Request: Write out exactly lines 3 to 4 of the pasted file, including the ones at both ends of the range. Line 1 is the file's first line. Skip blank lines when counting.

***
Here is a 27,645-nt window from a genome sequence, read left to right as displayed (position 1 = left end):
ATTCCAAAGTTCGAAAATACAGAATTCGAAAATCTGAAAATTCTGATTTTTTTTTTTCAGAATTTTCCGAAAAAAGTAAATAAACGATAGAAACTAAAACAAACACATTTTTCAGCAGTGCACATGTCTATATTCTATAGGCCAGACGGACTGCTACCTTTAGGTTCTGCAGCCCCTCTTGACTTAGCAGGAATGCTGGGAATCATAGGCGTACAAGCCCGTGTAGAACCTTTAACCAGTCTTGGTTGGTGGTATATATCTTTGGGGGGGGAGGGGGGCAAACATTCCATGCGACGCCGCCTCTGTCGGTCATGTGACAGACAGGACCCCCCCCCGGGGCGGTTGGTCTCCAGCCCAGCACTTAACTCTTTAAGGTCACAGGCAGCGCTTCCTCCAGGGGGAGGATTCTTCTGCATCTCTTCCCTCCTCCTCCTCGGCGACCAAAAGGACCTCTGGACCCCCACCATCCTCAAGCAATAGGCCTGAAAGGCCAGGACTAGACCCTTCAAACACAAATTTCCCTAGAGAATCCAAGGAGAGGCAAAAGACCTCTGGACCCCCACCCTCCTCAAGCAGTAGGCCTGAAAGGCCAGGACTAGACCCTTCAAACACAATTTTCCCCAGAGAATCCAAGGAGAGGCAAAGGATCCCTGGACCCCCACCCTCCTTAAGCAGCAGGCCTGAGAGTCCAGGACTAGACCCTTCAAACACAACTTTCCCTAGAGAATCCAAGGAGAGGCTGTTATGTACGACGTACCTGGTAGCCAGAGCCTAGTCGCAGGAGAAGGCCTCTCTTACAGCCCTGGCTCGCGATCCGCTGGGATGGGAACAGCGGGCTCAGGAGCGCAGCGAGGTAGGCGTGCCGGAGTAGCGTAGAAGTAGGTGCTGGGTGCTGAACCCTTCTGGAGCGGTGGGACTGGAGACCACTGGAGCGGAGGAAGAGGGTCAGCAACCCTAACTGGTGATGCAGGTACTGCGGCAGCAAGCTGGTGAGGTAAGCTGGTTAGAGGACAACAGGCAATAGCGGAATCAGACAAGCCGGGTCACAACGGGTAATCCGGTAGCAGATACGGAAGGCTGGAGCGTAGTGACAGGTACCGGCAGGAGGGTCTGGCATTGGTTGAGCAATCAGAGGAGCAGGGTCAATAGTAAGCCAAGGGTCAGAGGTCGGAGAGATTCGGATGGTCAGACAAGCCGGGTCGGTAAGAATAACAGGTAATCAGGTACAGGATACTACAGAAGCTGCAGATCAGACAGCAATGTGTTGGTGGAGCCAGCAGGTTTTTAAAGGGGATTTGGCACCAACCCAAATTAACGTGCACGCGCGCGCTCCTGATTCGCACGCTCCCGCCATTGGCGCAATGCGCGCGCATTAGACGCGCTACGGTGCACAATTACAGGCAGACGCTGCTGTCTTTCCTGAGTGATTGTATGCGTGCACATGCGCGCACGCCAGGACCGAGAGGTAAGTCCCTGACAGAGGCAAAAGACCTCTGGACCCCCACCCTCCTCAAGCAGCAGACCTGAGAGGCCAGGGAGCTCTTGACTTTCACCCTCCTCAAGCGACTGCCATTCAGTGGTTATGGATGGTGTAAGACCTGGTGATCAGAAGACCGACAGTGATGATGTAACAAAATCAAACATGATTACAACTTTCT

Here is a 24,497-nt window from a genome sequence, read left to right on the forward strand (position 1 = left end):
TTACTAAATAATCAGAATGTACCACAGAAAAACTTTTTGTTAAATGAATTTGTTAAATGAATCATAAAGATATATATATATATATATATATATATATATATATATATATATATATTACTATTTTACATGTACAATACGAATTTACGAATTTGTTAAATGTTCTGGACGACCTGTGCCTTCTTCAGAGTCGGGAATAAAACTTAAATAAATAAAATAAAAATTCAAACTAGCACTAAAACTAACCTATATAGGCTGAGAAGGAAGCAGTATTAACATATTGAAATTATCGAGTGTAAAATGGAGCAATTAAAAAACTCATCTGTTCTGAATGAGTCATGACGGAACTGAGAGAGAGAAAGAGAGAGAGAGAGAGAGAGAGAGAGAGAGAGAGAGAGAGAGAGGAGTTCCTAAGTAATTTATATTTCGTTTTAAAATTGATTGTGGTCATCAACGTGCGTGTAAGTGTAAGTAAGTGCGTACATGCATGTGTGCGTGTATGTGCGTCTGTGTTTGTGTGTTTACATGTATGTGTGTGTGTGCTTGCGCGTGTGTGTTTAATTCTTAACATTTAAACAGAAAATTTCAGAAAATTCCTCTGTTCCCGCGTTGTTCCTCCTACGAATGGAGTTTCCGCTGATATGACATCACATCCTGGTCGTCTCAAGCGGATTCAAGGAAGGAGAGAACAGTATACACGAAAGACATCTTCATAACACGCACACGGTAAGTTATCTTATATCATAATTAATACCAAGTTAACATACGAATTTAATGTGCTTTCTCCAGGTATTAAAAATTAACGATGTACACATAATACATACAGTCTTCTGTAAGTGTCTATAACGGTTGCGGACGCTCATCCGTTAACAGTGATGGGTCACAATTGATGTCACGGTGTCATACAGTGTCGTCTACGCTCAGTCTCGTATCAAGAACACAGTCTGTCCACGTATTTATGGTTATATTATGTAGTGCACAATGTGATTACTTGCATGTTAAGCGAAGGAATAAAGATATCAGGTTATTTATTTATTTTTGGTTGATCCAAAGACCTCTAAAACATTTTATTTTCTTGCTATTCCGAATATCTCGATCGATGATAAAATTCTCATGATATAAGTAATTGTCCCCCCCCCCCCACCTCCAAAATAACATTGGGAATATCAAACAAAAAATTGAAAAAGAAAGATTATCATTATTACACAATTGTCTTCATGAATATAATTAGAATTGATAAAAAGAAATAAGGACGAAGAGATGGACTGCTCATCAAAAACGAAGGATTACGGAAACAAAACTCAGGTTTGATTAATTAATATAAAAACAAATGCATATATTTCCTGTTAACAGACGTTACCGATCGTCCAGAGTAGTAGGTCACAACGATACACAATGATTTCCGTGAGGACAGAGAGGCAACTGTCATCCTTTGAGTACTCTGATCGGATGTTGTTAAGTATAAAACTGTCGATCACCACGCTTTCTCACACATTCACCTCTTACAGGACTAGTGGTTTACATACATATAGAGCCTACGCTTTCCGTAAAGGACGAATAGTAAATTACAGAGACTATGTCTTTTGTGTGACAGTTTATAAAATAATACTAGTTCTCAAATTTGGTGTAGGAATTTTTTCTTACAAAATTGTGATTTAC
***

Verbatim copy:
Here is a 24,497-nt window from a genome sequence, read left to right on the forward strand (position 1 = left end):
TTACTAAATAATCAGAATGTACCACAGAAAAACTTTTTGTTAAATGAATTTGTTAAATGAATCATAAAGATATATATATATATATATATATATATATATATATATATATATATATTACTATTTTACATGTACAATACGAATTTACGAATTTGTTAAATGTTCTGGACGACCTGTGCCTTCTTCAGAGTCGGGAATAAAACTTAAATAAATAAAATAAAAATTCAAACTAGCACTAAAACTAACCTATATAGGCTGAGAAGGAAGCAGTATTAACATATTGAAATTATCGAGTGTAAAATGGAGCAATTAAAAAACTCATCTGTTCTGAATGAGTCATGACGGAACTGAGAGAGAGAAAGAGAGAGAGAGAGAGAGAGAGAGAGAGAGAGAGAGAGAGAGAGGAGTTCCTAAGTAATTTATATTTCGTTTTAAAATTGATTGTGGTCATCAACGTGCGTGTAAGTGTAAGTAAGTGCGTACATGCATGTGTGCGTGTATGTGCGTCTGTGTTTGTGTGTTTACATGTATGTGTGTGTGTGCTTGCGCGTGTGTGTTTAATTCTTAACATTTAAACAGAAAATTTCAGAAAATTCCTCTGTTCCCGCGTTGTTCCTCCTACGAATGGAGTTTCCGCTGATATGACATCACATCCTGGTCGTCTCAAGCGGATTCAAGGAAGGAGAGAACAGTATACACGAAAGACATCTTCATAACACGCACACGGTAAGTTATCTTATATCATAATTAATACCAAGTTAACATACGAATTTAATGTGCTTTCTCCAGGTATTAAAAATTAACGATGTACACATAATACATACAGTCTTCTGTAAGTGTCTATAACGGTTGCGGACGCTCATCCGTTAACAGTGATGGGTCACAATTGATGTCACGGTGTCATACAGTGTCGTCTACGCTCAGTCTCGTATCAAGAACACAGTCTGTCCACGTATTTATGGTTATATTATGTAGTGCACAATGTGATTACTTGCATGTTAAGCGAAGGAATAAAGATATCAGGTTATTTATTTATTTTTGGTTGATCCAAAGACCTCTAAAACATTTTATTTTCTTGCTATTCCGAATATCTCGATCGATGATAAAATTCTCATGATATAAGTAATTGTCCCCCCCCCCCCACCTCCAAAATAACATTGGGAATATCAAACAAAAAATTGAAAAAGAAAGATTATCATTATTACACAATTGTCTTCATGAATATAATTAGAATTGATAAAAAGAAATAAGGACGAAGAGATGGACTGCTCATCAAAAACGAAGGATTACGGAAACAAAACTCAGGTTTGATTAATTAATATAAAAACAAATGCATATATTTCCTGTTAACAGACGTTACCGATCGTCCAGAGTAGTAGGTCACAACGATACACAATGATTTCCGTGAGGACAGAGAGGCAACTGTCATCCTTTGAGTACTCTGATCGGATGTTGTTAAGTATAAAACTGTCGATCACCACGCTTTCTCACACATTCACCTCTTACAGGACTAGTGGTTTACATACATATAGAGCCTACGCTTTCCGTAAAGGACGAATAGTAAATTACAGAGACTATGTCTTTTGTGTGACAGTTTATAAAATAATACTAGTTCTCAAATTTGGTGTAGGAATTTTTTCTTACAAAATTGTGATTTAC